Now Schindler's ark looks for its own saviour: Czech town pins its hopes on restoration of the ruined factory immortalised in the Oscar-winning film

The Czech-German industrialist sheltered 1,200 Jewish labourers from the Holocaust in his Brnenec factory for seven months until they were liberated in 1945

The windows in the red-brick buildings are smashed, the walls are damp-ridden and most of the doors have been torn off. The Czech factory where the Second World War hero Oskar Schindler helped 1,200 Jews escape the Nazi Holocaust looks as if it has been forgotten since 1945.

However, residents in the eastern Czech town of Brnenec, where the former factory is located, are planning to put the building on the market. They want the complex to be either used once again for manufacturing or turned into a Holocaust museum recalling Schindler's feat for posterity.

Schindler, a Czech-German industrialist, sheltered 1,200 Jewish labourers from the Holocaust in his Brnenec factory for seven months until they were liberated in 1945. The story featured in Steven Spielberg's 1993 film Schindler's List. Spielberg visited the factory, but the film was made elsewhere.

Brnenec's mayor, Blahoslav Kaspar, insists that Schindler's former complex has "great potential", now that the legal disputes surrounding it are close to being resolved. He says that the town would be prepared to offer the factory site for a nominal sum to an investor with the resources to develop the complex.

The idea of turning the site into a Holocaust memorial has been welcomed by the Federation of Jewish Communities in the Czech Republic. "It is a great idea," Thomas Kraus, director of the organisation, said. "The museum should have been opened when the Schindler film was released. This is our last chance."

Liam Neeson in the film Schindler’s List

Mr Kraus said that the Czech Republic's former communist regime had largely ignored the country's Jewish heritage. "Few Czechs knew who Schindler was until the film came out. We are running out of Holocaust survivors; material memorials, such as his factory, are the only things left to bear testimony," he added.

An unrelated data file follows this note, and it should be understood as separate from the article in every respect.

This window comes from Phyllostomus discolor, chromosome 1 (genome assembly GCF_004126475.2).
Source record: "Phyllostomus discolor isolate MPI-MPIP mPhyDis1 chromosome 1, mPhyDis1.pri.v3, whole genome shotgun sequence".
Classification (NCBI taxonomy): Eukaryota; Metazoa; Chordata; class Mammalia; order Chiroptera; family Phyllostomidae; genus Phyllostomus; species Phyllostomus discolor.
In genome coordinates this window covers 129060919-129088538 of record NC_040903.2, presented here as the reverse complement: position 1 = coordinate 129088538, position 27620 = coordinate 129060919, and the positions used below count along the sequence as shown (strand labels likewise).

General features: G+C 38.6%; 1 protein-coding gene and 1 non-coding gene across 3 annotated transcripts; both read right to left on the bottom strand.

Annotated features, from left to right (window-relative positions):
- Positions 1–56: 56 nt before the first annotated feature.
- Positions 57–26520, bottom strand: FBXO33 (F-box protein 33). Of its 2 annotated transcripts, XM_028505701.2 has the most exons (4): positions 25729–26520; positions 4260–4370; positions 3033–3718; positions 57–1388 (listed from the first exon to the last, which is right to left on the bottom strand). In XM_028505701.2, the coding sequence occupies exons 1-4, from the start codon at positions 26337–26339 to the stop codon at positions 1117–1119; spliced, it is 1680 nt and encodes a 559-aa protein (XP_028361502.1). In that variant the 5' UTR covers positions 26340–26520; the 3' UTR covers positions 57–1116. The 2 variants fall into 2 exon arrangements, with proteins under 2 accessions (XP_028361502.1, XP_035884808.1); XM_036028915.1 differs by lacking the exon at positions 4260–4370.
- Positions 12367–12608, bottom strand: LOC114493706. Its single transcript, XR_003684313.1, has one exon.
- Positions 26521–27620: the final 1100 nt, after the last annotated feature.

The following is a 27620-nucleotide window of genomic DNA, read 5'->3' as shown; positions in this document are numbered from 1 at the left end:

Schindler ran an enamelware factory in the Polish city of Krakow during the Second World War. As the Soviet Red Army advanced towards Poland in 1944 he relocated its Jewish workforce to Brnenec, 120 miles east of Prague. The industrialist helped many of his workers to escape being sent to their deaths in Auschwitz by bribing his Nazi overseers and telling them that his workers were vital skilled labourers.

After 1945, wanted as a war criminal because of his Nazi party membership, Schindler fled to West Germany and then South America, where he ran a string of unsuccessful businesses. Returning to West Germany in the late 1950s, impoverished and unrecognised, he was supported by the Jews he had helped. He died in 1974, aged 66. His Brnenec factory was nationalised by Czechoslovakia's communist regime in 1948. It was privatised after 1989 and went bankrupt in 2004.

Schindler's decaying factory still contains the house that he lived in, but most of the complex faces imminent ruin. The roofs are leaking and much of the compound is polluted with discarded textile dyes and poisons. The town's mayor estimates that the clean-up could cost up to €1.5m (£1.2m).

"It is a tragedy for the town and the whole region," Mr Kaspar told Businessweek magazine. "It has become a huge burden for us. We need an investor to clean it up and create jobs for local people."